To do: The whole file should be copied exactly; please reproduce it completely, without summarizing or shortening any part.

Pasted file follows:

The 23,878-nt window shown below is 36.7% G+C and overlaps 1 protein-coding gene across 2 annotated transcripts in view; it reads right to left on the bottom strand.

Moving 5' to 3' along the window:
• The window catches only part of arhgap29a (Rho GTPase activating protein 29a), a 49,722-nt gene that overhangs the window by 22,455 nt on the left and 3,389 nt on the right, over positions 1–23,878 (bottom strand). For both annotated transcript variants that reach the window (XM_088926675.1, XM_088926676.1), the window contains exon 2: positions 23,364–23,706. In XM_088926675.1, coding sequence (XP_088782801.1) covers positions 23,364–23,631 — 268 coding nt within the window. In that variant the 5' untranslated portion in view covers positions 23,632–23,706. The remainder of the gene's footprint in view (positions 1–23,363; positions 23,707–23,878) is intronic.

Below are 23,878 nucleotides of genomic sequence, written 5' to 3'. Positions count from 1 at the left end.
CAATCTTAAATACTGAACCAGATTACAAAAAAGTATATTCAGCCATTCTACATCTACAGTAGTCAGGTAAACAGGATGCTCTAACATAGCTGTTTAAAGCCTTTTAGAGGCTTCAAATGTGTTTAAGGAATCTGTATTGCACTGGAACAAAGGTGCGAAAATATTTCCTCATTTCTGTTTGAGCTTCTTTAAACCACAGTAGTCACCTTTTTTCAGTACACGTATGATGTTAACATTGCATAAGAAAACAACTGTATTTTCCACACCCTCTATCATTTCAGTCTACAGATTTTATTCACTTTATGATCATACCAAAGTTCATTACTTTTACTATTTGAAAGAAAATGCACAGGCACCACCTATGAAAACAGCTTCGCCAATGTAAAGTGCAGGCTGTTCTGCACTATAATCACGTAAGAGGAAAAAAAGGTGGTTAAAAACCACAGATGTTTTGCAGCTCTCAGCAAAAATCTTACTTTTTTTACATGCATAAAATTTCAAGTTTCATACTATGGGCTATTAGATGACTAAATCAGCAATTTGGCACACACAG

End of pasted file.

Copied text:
The 23,878-nt window shown below is 36.7% G+C and overlaps 1 protein-coding gene across 2 annotated transcripts in view; it reads right to left on the bottom strand.

Moving 5' to 3' along the window:
• The window catches only part of arhgap29a (Rho GTPase activating protein 29a), a 49,722-nt gene that overhangs the window by 22,455 nt on the left and 3,389 nt on the right, over positions 1–23,878 (bottom strand). For both annotated transcript variants that reach the window (XM_088926675.1, XM_088926676.1), the window contains exon 2: positions 23,364–23,706. In XM_088926675.1, coding sequence (XP_088782801.1) covers positions 23,364–23,631 — 268 coding nt within the window. In that variant the 5' untranslated portion in view covers positions 23,632–23,706. The remainder of the gene's footprint in view (positions 1–23,363; positions 23,707–23,878) is intronic.

Below are 23,878 nucleotides of genomic sequence, written 5' to 3'. Positions count from 1 at the left end.
CAATCTTAAATACTGAACCAGATTACAAAAAAGTATATTCAGCCATTCTACATCTACAGTAGTCAGGTAAACAGGATGCTCTAACATAGCTGTTTAAAGCCTTTTAGAGGCTTCAAATGTGTTTAAGGAATCTGTATTGCACTGGAACAAAGGTGCGAAAATATTTCCTCATTTCTGTTTGAGCTTCTTTAAACCACAGTAGTCACCTTTTTTCAGTACACGTATGATGTTAACATTGCATAAGAAAACAACTGTATTTTCCACACCCTCTATCATTTCAGTCTACAGATTTTATTCACTTTATGATCATACCAAAGTTCATTACTTTTACTATTTGAAAGAAAATGCACAGGCACCACCTATGAAAACAGCTTCGCCAATGTAAAGTGCAGGCTGTTCTGCACTATAATCACGTAAGAGGAAAAAAAGGTGGTTAAAAACCACAGATGTTTTGCAGCTCTCAGCAAAAATCTTACTTTTTTTACATGCATAAAATTTCAAGTTTCATACTATGGGCTATTAGATGACTAAATCAGCAATTTGGCACACACAG